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From the Boathouse: Prepare for the holiday boating season

November 15, 2013|By Mike Whitehead

Ahoy!

We have wonderful Christmas boat parades — cruising in harbors, lakes and rivers — to look forward to next month, and yes, boats being towed on trailers down a few main streets across the country.

I hope boaters have started to plan or maybe already begun decorating their vessels for this festive time of the year. I say vessels because I have seen all types of floating crafts, from surfboards, outriggers, canoes and kayaks to things that you'd never expect to be able to float — not to mention aqua cars in and around the parade routes.

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So I have some tips for being a skipper in a parade and a safety tip for navigational lights. The parades are closing in fast on my radar, so do not procrastinate, and keep safety in mind for the sake of your guests, other boaters and yourself.

If you are going to skipper in a boat parade, I recommend that you casually cruise the boat parade's route at night to familiarize yourself with the course and turns. At night your visibility is decreased and your daytime landmarks may not be visible.

Keep in mind a few things you need to do and look for when you are cruising the route as practice. First, observe the distances between any moorings or offshore objects to the shoreline, and how you can safely navigate between them. You need to note any unlit floating markers and all the lit channel markers' locations along the course. Also, find a spot where you can safely drop out of the parade if your boat starts to have mechanical problems or a guest becomes seasick from the wakes.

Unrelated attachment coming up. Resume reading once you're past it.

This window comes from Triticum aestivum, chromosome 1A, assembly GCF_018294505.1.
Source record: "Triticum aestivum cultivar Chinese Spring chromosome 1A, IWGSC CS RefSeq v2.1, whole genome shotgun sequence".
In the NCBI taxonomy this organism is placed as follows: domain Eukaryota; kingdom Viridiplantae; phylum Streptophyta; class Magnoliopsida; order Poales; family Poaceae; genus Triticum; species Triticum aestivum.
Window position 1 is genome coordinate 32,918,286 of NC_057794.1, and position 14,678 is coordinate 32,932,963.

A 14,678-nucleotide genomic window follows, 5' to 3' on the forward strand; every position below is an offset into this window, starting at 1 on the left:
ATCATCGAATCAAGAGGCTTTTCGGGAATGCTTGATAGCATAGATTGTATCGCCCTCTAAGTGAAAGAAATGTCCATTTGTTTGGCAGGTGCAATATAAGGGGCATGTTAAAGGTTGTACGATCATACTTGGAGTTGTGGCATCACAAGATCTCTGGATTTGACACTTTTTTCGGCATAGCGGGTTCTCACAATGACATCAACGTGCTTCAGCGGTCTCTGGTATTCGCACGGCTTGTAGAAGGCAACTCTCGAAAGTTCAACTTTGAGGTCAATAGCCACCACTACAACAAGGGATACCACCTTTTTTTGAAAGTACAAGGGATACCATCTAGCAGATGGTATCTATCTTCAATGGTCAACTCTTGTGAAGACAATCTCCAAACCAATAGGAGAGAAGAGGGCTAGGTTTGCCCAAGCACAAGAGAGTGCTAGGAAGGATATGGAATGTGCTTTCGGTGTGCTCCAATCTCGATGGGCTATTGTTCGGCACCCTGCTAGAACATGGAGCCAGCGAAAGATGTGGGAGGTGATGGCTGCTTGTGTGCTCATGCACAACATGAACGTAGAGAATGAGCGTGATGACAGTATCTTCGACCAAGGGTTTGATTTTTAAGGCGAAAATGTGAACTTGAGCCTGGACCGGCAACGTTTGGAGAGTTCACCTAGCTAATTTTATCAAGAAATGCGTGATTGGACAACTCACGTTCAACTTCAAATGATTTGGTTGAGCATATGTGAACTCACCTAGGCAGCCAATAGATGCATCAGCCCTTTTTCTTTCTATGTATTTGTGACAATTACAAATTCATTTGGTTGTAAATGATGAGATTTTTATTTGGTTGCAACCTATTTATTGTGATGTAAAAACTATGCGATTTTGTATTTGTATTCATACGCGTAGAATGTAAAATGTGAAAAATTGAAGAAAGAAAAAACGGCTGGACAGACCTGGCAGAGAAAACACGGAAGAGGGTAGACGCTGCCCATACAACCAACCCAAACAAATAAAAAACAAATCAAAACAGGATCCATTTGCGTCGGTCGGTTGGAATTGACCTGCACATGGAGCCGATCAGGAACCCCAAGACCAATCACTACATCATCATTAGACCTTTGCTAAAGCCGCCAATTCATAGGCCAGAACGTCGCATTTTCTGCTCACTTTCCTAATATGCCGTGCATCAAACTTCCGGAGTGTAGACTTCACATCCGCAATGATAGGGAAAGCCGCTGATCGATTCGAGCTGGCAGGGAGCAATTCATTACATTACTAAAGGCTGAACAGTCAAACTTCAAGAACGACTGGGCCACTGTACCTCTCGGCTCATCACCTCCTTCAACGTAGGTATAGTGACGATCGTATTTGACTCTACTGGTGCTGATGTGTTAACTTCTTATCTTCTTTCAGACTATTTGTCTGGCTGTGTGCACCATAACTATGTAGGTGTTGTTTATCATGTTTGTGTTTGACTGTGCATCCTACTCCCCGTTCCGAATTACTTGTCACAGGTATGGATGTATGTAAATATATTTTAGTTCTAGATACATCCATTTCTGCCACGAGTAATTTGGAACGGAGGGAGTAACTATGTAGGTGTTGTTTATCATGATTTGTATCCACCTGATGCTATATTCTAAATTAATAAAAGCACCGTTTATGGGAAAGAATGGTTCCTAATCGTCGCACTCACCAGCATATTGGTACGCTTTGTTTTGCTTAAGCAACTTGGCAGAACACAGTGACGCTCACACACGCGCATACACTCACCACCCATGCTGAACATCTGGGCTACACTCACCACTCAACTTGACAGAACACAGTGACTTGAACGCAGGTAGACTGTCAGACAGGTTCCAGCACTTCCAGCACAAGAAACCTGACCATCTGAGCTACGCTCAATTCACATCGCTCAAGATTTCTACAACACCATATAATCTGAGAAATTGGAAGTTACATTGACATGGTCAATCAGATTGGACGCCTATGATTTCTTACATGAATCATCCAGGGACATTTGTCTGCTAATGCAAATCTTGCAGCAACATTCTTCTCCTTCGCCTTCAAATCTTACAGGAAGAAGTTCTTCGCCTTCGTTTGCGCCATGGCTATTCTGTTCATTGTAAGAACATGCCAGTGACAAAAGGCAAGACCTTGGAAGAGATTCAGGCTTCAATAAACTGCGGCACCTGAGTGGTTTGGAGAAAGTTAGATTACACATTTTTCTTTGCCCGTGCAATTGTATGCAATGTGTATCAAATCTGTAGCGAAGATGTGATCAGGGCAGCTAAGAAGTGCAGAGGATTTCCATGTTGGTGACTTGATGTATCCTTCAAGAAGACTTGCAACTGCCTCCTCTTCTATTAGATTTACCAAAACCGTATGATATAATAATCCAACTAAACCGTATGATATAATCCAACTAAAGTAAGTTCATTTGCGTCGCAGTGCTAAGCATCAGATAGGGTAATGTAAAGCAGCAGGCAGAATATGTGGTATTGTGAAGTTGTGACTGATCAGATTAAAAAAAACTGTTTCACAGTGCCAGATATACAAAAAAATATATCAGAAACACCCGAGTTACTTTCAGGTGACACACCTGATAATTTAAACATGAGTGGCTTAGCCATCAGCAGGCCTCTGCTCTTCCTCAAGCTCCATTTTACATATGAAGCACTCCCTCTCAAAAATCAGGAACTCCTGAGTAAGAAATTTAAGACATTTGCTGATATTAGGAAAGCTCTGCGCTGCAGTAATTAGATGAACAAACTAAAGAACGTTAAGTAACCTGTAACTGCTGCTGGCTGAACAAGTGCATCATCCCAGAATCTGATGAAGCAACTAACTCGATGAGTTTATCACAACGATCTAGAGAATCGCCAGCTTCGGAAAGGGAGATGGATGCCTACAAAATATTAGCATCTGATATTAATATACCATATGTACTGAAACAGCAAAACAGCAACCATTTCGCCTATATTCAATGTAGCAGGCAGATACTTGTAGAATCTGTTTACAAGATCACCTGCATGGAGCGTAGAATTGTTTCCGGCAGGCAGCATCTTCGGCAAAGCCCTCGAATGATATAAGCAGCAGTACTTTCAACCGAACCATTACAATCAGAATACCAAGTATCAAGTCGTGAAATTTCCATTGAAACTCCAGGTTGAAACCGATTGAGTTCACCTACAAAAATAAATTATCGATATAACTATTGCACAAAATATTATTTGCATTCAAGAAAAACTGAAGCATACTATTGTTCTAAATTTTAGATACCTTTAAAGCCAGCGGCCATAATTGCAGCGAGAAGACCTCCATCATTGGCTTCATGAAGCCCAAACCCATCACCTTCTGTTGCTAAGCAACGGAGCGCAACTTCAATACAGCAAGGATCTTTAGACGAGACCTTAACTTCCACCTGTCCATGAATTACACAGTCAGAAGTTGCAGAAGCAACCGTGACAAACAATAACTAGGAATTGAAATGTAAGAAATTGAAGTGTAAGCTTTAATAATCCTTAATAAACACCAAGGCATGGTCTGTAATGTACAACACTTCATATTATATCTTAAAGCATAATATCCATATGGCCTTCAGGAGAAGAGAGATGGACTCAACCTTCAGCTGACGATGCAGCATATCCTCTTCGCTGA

Can you stop your boat and hold position anywhere along the route? Close-quarter maneuvering is the name of the game when skippering in a parade, and remember to constantly look behind you before you turn. Lastly, speed kills, so you want to cruise slowly and safely, and always obey the directions from parade control or the Harbor Patrol.

On a technical note, most people do not know that unless you are actually participating in a sanctioned parade, it is not proper to display any external lights, such as Christmas lights, that distract from the navigational lights. The Harbor Patrol and Coast Guard are using their discretion in enforcing this regulation during December, so cruise safely.

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